Amazing Grace Movie Review
A period piece starring Mr. Fantastic himself, Ioan Gruffudd, Amazing Grace is about idealist William Wilberforce's attempts during the 19th century to end Britain's endorsement of the slave trade. While the movie offers some interesting facts and politics, the end result is a rather dry and stuffy drama with little power to it.
I was not a big fan of Gruffudd in the Fantastic Four films, and while he's better here, I'm still not that impressed. His range and charisma seem basic at best; he has moments where he's really good, but for the most part he lacks the power and intensity needed for roles like this. Considering that the whole movie is about him, that's a problem.
Nevertheless, the film itself, from director Michael Apted, is pretty decent at times. Apted and screenwriter Steven Knight manage to deliver their story in a relatively entertaining way; since the movie spans many years, you have to respect their ability to create a film that reflects the time span without feeling choppy or disjointed. As far as dramas go, Amazing Grace is certainly watchable, though if you compare it to other films of the same nature - Amistad comes to mind - it just doesn't compare. There are no breakout performances or extremely powerful moments, and as a result there's nothing that makes this film particularly memorable.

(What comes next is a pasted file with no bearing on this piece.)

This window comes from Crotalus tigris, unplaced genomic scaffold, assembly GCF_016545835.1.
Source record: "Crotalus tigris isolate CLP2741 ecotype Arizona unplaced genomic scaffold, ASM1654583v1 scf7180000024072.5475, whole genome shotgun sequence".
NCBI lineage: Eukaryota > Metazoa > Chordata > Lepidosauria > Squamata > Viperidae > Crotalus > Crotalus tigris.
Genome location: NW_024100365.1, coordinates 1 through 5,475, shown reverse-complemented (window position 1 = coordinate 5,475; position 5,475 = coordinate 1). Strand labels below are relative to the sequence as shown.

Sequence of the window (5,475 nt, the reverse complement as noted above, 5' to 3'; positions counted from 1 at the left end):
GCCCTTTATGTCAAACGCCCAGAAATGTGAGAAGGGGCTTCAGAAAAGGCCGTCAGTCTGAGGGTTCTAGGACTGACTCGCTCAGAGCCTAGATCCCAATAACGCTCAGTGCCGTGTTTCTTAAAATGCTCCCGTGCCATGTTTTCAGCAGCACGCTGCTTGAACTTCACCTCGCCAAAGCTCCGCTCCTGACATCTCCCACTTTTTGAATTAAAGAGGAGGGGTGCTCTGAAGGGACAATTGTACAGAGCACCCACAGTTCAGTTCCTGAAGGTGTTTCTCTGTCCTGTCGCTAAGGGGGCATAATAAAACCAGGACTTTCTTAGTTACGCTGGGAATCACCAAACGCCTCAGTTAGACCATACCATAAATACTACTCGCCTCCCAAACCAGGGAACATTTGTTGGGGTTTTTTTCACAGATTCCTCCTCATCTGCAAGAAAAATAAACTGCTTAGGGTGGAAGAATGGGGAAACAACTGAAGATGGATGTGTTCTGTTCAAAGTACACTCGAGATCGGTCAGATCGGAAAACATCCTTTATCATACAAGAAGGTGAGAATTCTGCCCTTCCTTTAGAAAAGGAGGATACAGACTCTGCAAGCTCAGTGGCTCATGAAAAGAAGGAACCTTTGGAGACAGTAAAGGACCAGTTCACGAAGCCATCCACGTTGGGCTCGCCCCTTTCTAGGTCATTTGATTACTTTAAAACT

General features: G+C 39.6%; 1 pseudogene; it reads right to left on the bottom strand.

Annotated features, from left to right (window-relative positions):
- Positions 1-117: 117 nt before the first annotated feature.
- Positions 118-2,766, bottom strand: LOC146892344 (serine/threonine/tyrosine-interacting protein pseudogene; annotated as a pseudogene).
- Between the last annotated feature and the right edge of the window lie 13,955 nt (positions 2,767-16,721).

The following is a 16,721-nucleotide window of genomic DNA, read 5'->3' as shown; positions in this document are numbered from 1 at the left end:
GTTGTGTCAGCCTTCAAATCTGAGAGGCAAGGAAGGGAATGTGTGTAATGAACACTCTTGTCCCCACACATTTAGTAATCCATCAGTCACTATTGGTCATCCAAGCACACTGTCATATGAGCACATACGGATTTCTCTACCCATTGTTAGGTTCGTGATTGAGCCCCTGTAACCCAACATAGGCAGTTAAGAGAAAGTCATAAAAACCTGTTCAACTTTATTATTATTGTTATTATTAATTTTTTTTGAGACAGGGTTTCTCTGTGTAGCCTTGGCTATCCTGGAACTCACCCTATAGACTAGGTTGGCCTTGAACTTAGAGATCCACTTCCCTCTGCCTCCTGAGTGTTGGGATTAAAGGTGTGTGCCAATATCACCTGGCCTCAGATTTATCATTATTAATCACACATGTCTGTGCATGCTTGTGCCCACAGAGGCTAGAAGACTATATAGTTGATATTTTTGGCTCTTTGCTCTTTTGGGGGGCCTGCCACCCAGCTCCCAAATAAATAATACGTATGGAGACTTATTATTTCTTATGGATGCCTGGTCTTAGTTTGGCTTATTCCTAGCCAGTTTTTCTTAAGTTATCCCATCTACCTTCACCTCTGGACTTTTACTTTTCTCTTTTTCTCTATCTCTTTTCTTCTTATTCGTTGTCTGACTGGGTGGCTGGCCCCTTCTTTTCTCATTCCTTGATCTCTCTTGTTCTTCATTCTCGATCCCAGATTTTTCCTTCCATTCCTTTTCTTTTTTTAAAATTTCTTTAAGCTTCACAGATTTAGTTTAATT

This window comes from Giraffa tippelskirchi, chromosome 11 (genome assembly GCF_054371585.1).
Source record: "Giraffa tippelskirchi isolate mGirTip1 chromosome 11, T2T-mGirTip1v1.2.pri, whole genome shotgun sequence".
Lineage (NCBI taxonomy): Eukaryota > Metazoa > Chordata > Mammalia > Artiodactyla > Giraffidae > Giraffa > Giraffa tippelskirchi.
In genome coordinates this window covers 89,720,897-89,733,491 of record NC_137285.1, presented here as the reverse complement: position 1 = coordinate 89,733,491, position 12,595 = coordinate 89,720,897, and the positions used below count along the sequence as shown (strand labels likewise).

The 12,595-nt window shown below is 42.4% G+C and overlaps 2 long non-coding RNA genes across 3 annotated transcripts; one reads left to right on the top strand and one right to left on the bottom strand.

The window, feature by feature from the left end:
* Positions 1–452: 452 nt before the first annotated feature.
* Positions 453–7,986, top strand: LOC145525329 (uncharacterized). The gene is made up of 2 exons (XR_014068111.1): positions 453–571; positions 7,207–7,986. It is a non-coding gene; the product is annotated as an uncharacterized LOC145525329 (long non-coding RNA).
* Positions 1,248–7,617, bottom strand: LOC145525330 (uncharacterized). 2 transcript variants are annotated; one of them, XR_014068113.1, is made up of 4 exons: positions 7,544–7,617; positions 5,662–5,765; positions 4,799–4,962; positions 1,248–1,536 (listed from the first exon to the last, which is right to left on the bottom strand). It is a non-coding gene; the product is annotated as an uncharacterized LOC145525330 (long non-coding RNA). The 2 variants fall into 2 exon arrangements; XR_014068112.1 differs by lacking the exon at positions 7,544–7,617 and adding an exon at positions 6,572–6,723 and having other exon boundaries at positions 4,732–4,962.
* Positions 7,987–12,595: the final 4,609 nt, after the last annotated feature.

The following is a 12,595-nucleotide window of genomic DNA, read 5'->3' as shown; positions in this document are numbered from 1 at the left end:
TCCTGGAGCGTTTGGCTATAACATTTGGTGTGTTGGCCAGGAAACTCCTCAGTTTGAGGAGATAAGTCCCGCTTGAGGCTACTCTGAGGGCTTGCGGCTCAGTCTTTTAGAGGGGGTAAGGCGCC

Also, the connection to the song "Amazing Grace" isn't particularly strong, and you have to wonder if a different title and focus could have taken this movie up a notch.
Amazing Grace is an okay little drama, but isn't remarkable in any way or form.
Review by Erik Samdahl unless otherwise indicated.